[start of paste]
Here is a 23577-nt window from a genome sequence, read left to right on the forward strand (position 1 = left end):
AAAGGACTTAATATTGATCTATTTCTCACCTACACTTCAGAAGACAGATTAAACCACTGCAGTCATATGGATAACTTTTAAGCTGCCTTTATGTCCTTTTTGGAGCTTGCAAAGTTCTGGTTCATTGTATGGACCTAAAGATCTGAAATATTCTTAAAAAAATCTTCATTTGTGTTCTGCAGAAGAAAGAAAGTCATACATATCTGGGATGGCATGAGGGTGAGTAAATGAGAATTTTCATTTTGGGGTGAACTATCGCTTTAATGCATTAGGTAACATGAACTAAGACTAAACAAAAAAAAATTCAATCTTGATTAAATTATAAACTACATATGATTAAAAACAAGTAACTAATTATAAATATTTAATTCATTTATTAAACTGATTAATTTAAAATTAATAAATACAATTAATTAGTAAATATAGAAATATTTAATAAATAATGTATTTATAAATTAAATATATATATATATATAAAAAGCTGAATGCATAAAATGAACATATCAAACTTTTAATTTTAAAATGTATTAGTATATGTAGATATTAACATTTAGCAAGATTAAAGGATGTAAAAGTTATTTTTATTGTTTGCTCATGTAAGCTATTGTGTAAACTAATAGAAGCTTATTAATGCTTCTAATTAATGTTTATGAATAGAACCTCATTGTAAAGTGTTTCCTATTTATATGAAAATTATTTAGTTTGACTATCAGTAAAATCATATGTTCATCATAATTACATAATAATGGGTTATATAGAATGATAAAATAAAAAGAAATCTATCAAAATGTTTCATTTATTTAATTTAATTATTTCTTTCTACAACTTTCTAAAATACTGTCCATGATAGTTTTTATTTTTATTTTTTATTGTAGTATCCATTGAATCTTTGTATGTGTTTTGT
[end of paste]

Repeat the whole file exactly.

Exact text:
Here is a 23577-nt window from a genome sequence, read left to right on the forward strand (position 1 = left end):
AAAGGACTTAATATTGATCTATTTCTCACCTACACTTCAGAAGACAGATTAAACCACTGCAGTCATATGGATAACTTTTAAGCTGCCTTTATGTCCTTTTTGGAGCTTGCAAAGTTCTGGTTCATTGTATGGACCTAAAGATCTGAAATATTCTTAAAAAAATCTTCATTTGTGTTCTGCAGAAGAAAGAAAGTCATACATATCTGGGATGGCATGAGGGTGAGTAAATGAGAATTTTCATTTTGGGGTGAACTATCGCTTTAATGCATTAGGTAACATGAACTAAGACTAAACAAAAAAAAATTCAATCTTGATTAAATTATAAACTACATATGATTAAAAACAAGTAACTAATTATAAATATTTAATTCATTTATTAAACTGATTAATTTAAAATTAATAAATACAATTAATTAGTAAATATAGAAATATTTAATAAATAATGTATTTATAAATTAAATATATATATATATATAAAAAGCTGAATGCATAAAATGAACATATCAAACTTTTAATTTTAAAATGTATTAGTATATGTAGATATTAACATTTAGCAAGATTAAAGGATGTAAAAGTTATTTTTATTGTTTGCTCATGTAAGCTATTGTGTAAACTAATAGAAGCTTATTAATGCTTCTAATTAATGTTTATGAATAGAACCTCATTGTAAAGTGTTTCCTATTTATATGAAAATTATTTAGTTTGACTATCAGTAAAATCATATGTTCATCATAATTACATAATAATGGGTTATATAGAATGATAAAATAAAAAGAAATCTATCAAAATGTTTCATTTATTTAATTTAATTATTTCTTTCTACAACTTTCTAAAATACTGTCCATGATAGTTTTTATTTTTATTTTTTATTGTAGTATCCATTGAATCTTTGTATGTGTTTTGT